The splicing factor hnRNP M is a critical regulator of innate immune gene expression in macrophages Institutional Repository Document uri icon


  • ABSTRACTWhile transcriptional control mechanisms of innate immune gene expression are well characterized, almost nothing is known about how pre-mRNA splicing decisions influence, or are influenced by, macrophage activation. Here, we demonstrate that the splicing factor hnRNP M is a critical repressor of innate immune gene expression and that its function is regulated by pathogen sensing cascades. Loss of hnRNP M leads to hyperinduction of a unique regulon of inflammatory and antimicrobial genes, including IL6, Mx1, and Gbp5, following a variety of innate immune stimuli. While mutating specific serines on hnRNP M had little effect on its ability to control pre-mRNA splicing or transcript levels of housekeeping genes in resting macrophages, it greatly impacted the proteins ability to dampen induction of specific innate immune transcripts following activation of pathogen sensing cascades. These data reveal a previously unappreciated role for pattern recognition receptor signaling in controlling splicing factor phosphorylation and establish pre-mRNA splicing as a critical regulatory node in defining innate immune outcomes.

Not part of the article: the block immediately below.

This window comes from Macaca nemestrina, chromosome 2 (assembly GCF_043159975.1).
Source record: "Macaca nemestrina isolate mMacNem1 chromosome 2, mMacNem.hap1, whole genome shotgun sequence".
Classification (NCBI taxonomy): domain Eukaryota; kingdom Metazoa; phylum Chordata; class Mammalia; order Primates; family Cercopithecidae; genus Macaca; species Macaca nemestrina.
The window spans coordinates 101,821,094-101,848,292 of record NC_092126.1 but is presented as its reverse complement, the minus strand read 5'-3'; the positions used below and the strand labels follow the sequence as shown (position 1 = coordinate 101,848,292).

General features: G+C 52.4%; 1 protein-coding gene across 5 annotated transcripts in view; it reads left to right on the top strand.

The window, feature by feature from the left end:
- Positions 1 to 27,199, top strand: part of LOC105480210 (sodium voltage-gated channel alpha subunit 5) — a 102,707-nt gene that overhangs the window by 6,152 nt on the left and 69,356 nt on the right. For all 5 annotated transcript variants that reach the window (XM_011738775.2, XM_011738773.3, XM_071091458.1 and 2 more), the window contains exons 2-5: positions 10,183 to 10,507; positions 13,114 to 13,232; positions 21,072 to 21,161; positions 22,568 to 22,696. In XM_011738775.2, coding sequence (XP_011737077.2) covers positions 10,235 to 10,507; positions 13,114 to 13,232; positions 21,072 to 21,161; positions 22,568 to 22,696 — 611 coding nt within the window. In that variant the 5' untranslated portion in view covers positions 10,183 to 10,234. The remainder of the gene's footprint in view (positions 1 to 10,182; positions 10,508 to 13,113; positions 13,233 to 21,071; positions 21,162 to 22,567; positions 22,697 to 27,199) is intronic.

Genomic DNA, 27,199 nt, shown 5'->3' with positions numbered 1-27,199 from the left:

altmetric score

  • 7.7

author list (cited authors)

  • West, K. O., Scott, H. M., Torres-Odio, S., West, A. P., Patrick, K. L., & Watson, R. O.

citation count

  • 1

complete list of authors

  • West, KO||Scott, HM||Torres-Odio, S||West, AP||Patrick, KL||Watson, RO

Book Title

  • bioRxiv

publication date

  • April 2019